With or without the speaker, “the problems are not diminished that we face,” Rep. Greg Waldman (R) of Oregon told reporters after he emerged from the morning GOP conference meeting where Mr. Boehner dropped his bombshell news.

“We have to figure out a way to come together and find solutions that we can all agree on,” said Congressman Waldman. “It’s not easy out there. People are fired up. You see it in the presidential politics. You feel it here. We just represent the sentiment in the country,” said the congressman.

Right-wing conservatives were ecstatic at the news. When presidential candidate Sen. Marco Rubio (R) of Florida announced Boehner’s pending resignation at a Values Voters Summit in Washington, the audience jumped to its feet in a standing ovation.

In the near term, Boehner and his counterpart in the Senate, majority leader Mitch McConnell (R) of Kentucky, seem determined to push through a “clean” short-term budget to spare the country from a shutdown on Oct. 1, when the government runs out of money. Hardliners have been looking for a showdown over the funding of Planned Parenthood.

What happens longer term – after Boehner leaves – with budget and debt-ceiling negotiations is potentially the bigger problem. With the speakership open, every GOP leadership position in the House could be affected. A leadership shakeup could well be occurring right when some of these larger issues need to be resolved.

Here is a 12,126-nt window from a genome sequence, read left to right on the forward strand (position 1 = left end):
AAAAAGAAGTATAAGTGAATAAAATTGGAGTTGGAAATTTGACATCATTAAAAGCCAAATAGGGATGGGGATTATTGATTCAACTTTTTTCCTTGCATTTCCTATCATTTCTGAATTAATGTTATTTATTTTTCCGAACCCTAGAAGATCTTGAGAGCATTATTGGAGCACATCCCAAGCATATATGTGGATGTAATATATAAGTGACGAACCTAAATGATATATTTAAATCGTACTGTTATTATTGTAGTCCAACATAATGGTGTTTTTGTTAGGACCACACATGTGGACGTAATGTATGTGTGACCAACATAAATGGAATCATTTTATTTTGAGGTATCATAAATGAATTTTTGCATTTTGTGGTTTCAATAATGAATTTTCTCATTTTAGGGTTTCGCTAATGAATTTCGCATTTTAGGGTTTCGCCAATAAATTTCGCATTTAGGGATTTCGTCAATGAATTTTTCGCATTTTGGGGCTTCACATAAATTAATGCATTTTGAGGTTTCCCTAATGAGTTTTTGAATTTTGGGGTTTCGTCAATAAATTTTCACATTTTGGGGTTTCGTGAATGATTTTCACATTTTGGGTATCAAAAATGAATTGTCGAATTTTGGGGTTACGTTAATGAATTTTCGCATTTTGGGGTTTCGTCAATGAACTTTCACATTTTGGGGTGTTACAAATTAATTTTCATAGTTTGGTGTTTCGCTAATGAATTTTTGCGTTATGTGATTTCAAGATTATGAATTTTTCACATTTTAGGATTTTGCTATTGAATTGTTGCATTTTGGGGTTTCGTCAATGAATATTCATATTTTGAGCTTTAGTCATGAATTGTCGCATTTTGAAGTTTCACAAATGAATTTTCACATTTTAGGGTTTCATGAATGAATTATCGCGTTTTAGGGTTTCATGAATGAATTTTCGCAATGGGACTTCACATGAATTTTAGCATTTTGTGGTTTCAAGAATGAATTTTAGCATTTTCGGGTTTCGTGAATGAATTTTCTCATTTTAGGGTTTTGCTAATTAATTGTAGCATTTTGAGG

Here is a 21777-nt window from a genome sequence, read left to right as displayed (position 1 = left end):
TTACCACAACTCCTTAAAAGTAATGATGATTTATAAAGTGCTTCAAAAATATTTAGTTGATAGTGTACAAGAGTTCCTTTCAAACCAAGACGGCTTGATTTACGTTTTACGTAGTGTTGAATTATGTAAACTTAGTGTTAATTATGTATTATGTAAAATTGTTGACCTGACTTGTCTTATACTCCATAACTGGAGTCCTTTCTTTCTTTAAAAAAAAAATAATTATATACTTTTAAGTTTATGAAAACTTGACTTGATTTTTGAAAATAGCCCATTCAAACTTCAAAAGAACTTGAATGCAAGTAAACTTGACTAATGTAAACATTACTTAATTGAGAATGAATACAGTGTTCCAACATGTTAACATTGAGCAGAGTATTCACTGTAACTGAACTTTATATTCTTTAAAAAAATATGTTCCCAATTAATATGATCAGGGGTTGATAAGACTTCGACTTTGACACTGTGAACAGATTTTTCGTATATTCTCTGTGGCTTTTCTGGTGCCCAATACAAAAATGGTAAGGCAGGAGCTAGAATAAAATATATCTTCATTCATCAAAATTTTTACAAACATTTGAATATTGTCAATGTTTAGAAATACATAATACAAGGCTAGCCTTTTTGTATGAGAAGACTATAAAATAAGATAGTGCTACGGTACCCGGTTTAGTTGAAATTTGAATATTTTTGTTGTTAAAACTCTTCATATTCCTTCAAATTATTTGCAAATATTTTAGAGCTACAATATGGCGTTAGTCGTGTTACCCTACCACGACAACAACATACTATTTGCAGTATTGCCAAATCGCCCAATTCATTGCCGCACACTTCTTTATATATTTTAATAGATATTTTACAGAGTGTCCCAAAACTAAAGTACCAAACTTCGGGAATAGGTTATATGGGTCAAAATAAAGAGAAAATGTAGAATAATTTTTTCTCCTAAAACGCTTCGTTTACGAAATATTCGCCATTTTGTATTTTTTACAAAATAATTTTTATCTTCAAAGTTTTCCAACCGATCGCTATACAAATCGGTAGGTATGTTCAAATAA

At the moment, the conventional wisdom has the second ranking Republican, majority leader Kevin McCarthy (R) of California, winning an election for speaker – if he decides to run. Boehner said Friday that he thought that Representative McCarthy would “make an excellent speaker.” He told the No. 2 leader of his decision just minutes before the Friday morning GOP conference – having to repeat the news five times “because he didn’t believe me.”